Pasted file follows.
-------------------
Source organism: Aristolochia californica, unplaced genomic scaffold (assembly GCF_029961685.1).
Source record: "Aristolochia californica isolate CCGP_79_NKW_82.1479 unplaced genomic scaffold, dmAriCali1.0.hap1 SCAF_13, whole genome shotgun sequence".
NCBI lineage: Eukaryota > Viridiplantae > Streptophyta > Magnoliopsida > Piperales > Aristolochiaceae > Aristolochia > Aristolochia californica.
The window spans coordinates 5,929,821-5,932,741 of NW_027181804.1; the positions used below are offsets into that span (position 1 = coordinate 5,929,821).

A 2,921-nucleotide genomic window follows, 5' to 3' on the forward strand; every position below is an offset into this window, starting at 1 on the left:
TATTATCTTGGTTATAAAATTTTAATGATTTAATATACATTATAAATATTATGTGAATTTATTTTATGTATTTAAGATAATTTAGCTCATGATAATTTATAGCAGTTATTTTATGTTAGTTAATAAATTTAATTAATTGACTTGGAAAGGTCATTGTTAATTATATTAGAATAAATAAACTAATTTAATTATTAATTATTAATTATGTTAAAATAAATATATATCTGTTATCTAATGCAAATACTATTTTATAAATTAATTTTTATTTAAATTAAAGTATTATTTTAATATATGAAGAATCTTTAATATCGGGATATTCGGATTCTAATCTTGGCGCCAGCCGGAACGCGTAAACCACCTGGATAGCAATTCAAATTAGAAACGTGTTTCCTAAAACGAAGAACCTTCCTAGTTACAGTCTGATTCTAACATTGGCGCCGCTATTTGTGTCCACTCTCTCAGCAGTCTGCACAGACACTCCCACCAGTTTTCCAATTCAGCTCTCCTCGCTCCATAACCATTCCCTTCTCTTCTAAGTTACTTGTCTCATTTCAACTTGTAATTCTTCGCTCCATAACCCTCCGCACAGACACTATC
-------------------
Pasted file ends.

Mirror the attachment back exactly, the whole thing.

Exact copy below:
Source organism: Aristolochia californica, unplaced genomic scaffold (assembly GCF_029961685.1).
Source record: "Aristolochia californica isolate CCGP_79_NKW_82.1479 unplaced genomic scaffold, dmAriCali1.0.hap1 SCAF_13, whole genome shotgun sequence".
NCBI lineage: Eukaryota > Viridiplantae > Streptophyta > Magnoliopsida > Piperales > Aristolochiaceae > Aristolochia > Aristolochia californica.
The window spans coordinates 5,929,821-5,932,741 of NW_027181804.1; the positions used below are offsets into that span (position 1 = coordinate 5,929,821).

A 2,921-nucleotide genomic window follows, 5' to 3' on the forward strand; every position below is an offset into this window, starting at 1 on the left:
TATTATCTTGGTTATAAAATTTTAATGATTTAATATACATTATAAATATTATGTGAATTTATTTTATGTATTTAAGATAATTTAGCTCATGATAATTTATAGCAGTTATTTTATGTTAGTTAATAAATTTAATTAATTGACTTGGAAAGGTCATTGTTAATTATATTAGAATAAATAAACTAATTTAATTATTAATTATTAATTATGTTAAAATAAATATATATCTGTTATCTAATGCAAATACTATTTTATAAATTAATTTTTATTTAAATTAAAGTATTATTTTAATATATGAAGAATCTTTAATATCGGGATATTCGGATTCTAATCTTGGCGCCAGCCGGAACGCGTAAACCACCTGGATAGCAATTCAAATTAGAAACGTGTTTCCTAAAACGAAGAACCTTCCTAGTTACAGTCTGATTCTAACATTGGCGCCGCTATTTGTGTCCACTCTCTCAGCAGTCTGCACAGACACTCCCACCAGTTTTCCAATTCAGCTCTCCTCGCTCCATAACCATTCCCTTCTCTTCTAAGTTACTTGTCTCATTTCAACTTGTAATTCTTCGCTCCATAACCCTCCGCACAGACACTATC